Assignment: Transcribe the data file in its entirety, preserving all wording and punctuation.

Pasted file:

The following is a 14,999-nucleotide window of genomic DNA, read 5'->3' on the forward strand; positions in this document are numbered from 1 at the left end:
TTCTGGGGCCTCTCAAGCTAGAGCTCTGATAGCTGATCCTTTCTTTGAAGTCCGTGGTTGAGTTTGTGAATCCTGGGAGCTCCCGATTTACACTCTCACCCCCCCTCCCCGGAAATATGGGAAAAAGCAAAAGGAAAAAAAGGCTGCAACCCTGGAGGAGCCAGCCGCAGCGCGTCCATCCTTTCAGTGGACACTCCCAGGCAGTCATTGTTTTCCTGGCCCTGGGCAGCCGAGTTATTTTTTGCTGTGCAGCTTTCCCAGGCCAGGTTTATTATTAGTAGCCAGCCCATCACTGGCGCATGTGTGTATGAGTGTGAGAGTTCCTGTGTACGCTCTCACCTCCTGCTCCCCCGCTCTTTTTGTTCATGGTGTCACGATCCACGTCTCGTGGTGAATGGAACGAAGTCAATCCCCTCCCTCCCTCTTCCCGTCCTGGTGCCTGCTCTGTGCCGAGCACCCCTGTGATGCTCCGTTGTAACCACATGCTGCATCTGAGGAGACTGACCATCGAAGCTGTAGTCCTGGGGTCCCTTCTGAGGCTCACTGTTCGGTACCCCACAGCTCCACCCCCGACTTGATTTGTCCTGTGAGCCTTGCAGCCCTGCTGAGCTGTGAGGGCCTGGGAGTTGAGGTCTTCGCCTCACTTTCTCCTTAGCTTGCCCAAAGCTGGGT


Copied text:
The following is a 14,999-nucleotide window of genomic DNA, read 5'->3' on the forward strand; positions in this document are numbered from 1 at the left end:
TTCTGGGGCCTCTCAAGCTAGAGCTCTGATAGCTGATCCTTTCTTTGAAGTCCGTGGTTGAGTTTGTGAATCCTGGGAGCTCCCGATTTACACTCTCACCCCCCCTCCCCGGAAATATGGGAAAAAGCAAAAGGAAAAAAAGGCTGCAACCCTGGAGGAGCCAGCCGCAGCGCGTCCATCCTTTCAGTGGACACTCCCAGGCAGTCATTGTTTTCCTGGCCCTGGGCAGCCGAGTTATTTTTTGCTGTGCAGCTTTCCCAGGCCAGGTTTATTATTAGTAGCCAGCCCATCACTGGCGCATGTGTGTATGAGTGTGAGAGTTCCTGTGTACGCTCTCACCTCCTGCTCCCCCGCTCTTTTTGTTCATGGTGTCACGATCCACGTCTCGTGGTGAATGGAACGAAGTCAATCCCCTCCCTCCCTCTTCCCGTCCTGGTGCCTGCTCTGTGCCGAGCACCCCTGTGATGCTCCGTTGTAACCACATGCTGCATCTGAGGAGACTGACCATCGAAGCTGTAGTCCTGGGGTCCCTTCTGAGGCTCACTGTTCGGTACCCCACAGCTCCACCCCCGACTTGATTTGTCCTGTGAGCCTTGCAGCCCTGCTGAGCTGTGAGGGCCTGGGAGTTGAGGTCTTCGCCTCACTTTCTCCTTAGCTTGCCCAAAGCTGGGT